Back at home, batchoy made for a simple yet great celebration

I regret a bit having to subject Larry to such physical struggle and then not giving him the reward he had expected. It was basically our victory that Larry had won for us. It was what we dictated he should be happy about. But as far as Larry was concerned, it was just a waste of his time and energy. 

We did explain that there would be no cash prize but he gave it the benefit of the doubt that just maybe there would be at least a thousand pesos. In hindsight, it may have been better if we had just handed to him the whole amount we had raised. That wouldn't have changed the facts. It wouldn't have made Larry any less fast than he is. Larry would still be one of the fastest trail runners in the country; one of the few who could pose a threat to John Ray's supremacy. The only difference is that it would have made him and his community where he serves as a barangay kagawad happier.

It would have been exciting to see the two of them again (for the third time) in the same course. Sadly, Larry was no longer allowed to take a leave from school to join The Cordillera Mountain Ultra. He had been absent for a long time. 

It was an epiphany of sorts for me. It made me realize that just like many of us, I had been swallowed by the pervasive system of what was once a marginalized community. This community has come to confuse raw sports with financial capacity. I was reminded of the movie 300 where Leonidas asks allied soldiers what their professions are and he gets a potter, a sculptor and a blacksmith in response. Like the Spartans, who were born and raised to fight, many Filipinos in the hinterlands have the physical gifts fit for an international trail racer. But the thing is, the glamour and hype of the popular trail races in the country have made us believe that our office workers who can afford science and technology to somehow transform them into runners is all there is. We have volunteered to shun the thought that there are legit elites out there just waiting for  that coveted prize money as opposed to the clamor of Facebook fans. They don't have the star quality so leave them to Milo Marathon, we say. 

It was humbling to be part of The Moalaboal Highlands Endurance race whose prize money attracted the elites of the Visayas including the Milo Marathon queen Mary Joy Tabal.  Believe me, our trail running idols don't stand  a chance against them.

I have nothing against lawyers or doctors who've made names in the local trail running scene. In fact, I respect their dedication and discipline. Their perseverance is inspiring. It inspired the teacher in me to train and keep believing that someday I could also step on to that podium. 

There was a time when a 17-year old mountain boy  Josiah Ballagan would speed past Ryan Blair (without cheating). It's what's inside that envelope that makes the real elites come out.

Maybe I just miss the time when Josiah Ballagan would go neck and neck with the Kenyans and The North Face Adventure Team for the 15,000-peso prize money in the TNF 100 trail race. Sadly, these days, even medals have been preceded by environmentalism. I like the idea of a no-frills trail run. It has led to healthier lifestyles of our office workers. But this shouldn't stop the original idea of sports: where the mightiest is honored and rewarded accordingly.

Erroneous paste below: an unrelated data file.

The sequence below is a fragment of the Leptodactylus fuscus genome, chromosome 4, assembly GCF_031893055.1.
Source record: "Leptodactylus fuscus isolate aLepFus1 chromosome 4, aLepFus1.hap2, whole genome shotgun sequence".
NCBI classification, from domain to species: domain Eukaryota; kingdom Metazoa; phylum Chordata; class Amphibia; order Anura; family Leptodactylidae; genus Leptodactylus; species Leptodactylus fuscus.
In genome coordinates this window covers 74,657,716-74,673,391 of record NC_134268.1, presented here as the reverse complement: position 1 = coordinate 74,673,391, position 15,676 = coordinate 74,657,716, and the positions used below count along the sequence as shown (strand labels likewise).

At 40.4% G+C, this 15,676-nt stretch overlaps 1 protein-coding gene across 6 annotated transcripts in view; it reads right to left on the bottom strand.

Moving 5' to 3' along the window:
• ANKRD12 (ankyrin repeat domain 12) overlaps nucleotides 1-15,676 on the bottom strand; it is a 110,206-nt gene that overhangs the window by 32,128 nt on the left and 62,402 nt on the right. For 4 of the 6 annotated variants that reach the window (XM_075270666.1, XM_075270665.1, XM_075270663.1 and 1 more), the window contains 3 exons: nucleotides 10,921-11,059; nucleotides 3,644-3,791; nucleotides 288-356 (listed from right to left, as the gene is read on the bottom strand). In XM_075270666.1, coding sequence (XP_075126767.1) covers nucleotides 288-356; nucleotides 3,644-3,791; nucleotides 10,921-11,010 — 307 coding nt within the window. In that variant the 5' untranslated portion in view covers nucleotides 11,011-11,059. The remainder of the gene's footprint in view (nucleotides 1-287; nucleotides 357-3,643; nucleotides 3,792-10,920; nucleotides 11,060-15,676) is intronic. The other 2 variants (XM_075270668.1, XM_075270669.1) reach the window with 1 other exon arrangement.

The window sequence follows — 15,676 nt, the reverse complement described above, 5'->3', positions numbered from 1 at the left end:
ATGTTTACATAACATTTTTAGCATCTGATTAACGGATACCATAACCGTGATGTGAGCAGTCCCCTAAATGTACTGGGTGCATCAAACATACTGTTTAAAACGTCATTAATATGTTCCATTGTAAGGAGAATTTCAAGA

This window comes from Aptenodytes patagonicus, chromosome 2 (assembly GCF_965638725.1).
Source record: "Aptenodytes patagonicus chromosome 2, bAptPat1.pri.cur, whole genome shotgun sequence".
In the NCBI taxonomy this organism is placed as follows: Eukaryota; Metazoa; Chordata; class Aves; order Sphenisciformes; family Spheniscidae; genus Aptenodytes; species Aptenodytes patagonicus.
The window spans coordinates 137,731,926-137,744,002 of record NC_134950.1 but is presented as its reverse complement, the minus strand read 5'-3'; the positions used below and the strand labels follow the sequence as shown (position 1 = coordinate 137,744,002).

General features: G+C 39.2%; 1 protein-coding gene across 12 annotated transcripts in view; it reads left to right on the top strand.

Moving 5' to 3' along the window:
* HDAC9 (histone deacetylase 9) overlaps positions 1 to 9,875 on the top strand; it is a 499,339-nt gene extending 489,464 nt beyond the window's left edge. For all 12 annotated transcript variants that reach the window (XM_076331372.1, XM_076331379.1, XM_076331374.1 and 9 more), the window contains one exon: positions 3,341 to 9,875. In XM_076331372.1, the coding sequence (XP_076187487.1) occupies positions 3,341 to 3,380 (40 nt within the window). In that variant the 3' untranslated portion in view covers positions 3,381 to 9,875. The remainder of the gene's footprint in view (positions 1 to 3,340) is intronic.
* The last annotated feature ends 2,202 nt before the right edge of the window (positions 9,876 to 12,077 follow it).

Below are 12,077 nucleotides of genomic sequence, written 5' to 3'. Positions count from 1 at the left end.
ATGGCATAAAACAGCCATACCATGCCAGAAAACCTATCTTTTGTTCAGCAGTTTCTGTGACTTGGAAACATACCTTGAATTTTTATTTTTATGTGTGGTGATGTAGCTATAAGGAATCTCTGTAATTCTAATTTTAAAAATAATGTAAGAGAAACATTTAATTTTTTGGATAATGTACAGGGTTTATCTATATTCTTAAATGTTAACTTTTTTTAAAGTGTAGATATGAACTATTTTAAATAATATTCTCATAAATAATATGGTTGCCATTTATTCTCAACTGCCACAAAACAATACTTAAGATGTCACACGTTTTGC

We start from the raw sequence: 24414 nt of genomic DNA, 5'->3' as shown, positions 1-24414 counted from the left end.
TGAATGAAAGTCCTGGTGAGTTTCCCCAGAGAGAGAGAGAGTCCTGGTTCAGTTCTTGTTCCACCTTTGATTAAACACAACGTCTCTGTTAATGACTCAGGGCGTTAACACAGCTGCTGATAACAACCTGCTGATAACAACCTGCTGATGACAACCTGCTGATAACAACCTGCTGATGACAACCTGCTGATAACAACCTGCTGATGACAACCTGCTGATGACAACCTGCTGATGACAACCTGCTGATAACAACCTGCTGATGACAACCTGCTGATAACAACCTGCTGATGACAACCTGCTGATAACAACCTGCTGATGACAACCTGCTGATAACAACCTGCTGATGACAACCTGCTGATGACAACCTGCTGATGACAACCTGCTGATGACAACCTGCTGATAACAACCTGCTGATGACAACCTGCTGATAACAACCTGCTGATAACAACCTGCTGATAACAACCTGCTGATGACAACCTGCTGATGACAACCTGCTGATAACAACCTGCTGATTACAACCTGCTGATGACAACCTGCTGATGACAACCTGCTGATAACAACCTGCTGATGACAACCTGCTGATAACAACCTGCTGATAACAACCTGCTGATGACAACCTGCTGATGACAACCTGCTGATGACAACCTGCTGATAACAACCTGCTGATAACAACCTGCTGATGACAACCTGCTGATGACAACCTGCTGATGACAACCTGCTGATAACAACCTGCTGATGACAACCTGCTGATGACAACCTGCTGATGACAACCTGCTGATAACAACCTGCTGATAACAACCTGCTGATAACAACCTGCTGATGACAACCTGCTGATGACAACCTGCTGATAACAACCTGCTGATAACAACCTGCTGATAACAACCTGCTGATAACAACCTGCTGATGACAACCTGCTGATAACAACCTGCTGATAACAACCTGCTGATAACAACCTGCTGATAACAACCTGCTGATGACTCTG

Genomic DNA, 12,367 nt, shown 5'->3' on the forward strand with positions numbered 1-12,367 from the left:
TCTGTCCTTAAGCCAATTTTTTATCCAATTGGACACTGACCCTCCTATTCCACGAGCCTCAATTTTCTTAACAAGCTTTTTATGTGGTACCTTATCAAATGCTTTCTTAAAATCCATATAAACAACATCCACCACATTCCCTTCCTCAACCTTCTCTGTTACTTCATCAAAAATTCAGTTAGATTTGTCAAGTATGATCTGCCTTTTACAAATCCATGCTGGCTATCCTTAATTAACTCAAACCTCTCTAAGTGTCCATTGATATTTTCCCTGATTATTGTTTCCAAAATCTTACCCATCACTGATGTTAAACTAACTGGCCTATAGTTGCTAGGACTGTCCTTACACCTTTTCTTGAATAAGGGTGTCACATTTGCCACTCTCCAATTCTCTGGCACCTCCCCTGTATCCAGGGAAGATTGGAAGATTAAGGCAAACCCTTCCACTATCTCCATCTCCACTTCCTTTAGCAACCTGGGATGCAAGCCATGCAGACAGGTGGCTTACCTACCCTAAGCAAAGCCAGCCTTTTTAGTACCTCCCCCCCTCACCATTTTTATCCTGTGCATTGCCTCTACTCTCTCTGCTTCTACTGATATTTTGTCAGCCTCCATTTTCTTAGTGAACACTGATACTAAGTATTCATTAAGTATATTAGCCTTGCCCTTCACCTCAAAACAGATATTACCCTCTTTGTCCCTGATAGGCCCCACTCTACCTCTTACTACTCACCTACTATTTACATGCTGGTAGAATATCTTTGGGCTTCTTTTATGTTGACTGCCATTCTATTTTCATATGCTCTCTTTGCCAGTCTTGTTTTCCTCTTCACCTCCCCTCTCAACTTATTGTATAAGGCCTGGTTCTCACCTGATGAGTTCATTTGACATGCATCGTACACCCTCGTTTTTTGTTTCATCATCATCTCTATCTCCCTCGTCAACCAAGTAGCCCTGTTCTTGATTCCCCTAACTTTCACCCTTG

(not Larry's message...this is of another elite runner)
When there's nothing up for grabs. It becomes more of a recreation than a sport. It becomes a mere pastime for the office workers who have extra cash to enroll in a gym and buy foam rollers . The real athletes lose interest.

Honestly, it's easy to discover gems among local runners. You just have to have the right formula! And removing cash prize from the equation is probably not the way to do it. With this, I have resolved to just channel support for Larry to races where the dedication and hard work of our athletes are reciprocated with some reward. And that's The Larry Project Phase 2.  

Fortunately, there are still races in the Visayas that acknowledge the hard work of real athletes. If you want to see the real elites and how you fare alongside them, join this race.

Sunday, January 20, 2019

How to Organize Treks the Lagataw Way

The first event I organized where I was joined by strangers (2011).

In my previous post, I presented the motivation, reasons and deterrents for organizing hikes. In this post, I will share to you how to be successful in this business.

I am not the best organizer in terms of capital and income. But I can say I am a successful one. To give you an idea of how successful my events are, the slots of each of my event get sold out within 12 hours after I give the cue to make a reservation deposit. That's not 13 'going' guests. That's 13 determined trekkers who have deposited a non-refundable reservation fee for a not-so-affordable event.

How did I come to achieve this level of success? Here's my formula.

Monday, January 14, 2019

Why Organize Hikes

Back in the day, I would only climb with the same buddies. But like everything else, hiking had to evolve.

Why Organize?

I once wrote an article on 'Why I Climb Alone'. This time I'll be telling you something quite the opposite. I organize hikes. Why?
First off. It's lucrative. You can earn as much as PhP30,000 over the weekend with just a full-van-capacity climb size of 12 pax. And that's after the costs. Did you know that there are organizers who charter a whole bus for their participants. Do the math. Pretty attractive, eh? One event every month is enough for you and your family to get by, you'd say. Well, at least you're well over the PhP10,000 poverty line income once set by NEDA for a family of five.

Secondly, there's no second reason! Let's face it, pera-pera lang yan. It could come from the event fee that you get directly from your guests or from the 10kg weed you bring down from your destination. Fame? Sex? I'm not the best person to ask.

However, while there's one big reason and plenty of other little reasons to organize hikes, it is not a walk in the park at all for an organizer. There are things that will make you think twice before organizing a hike.

YOU deserve a holiday!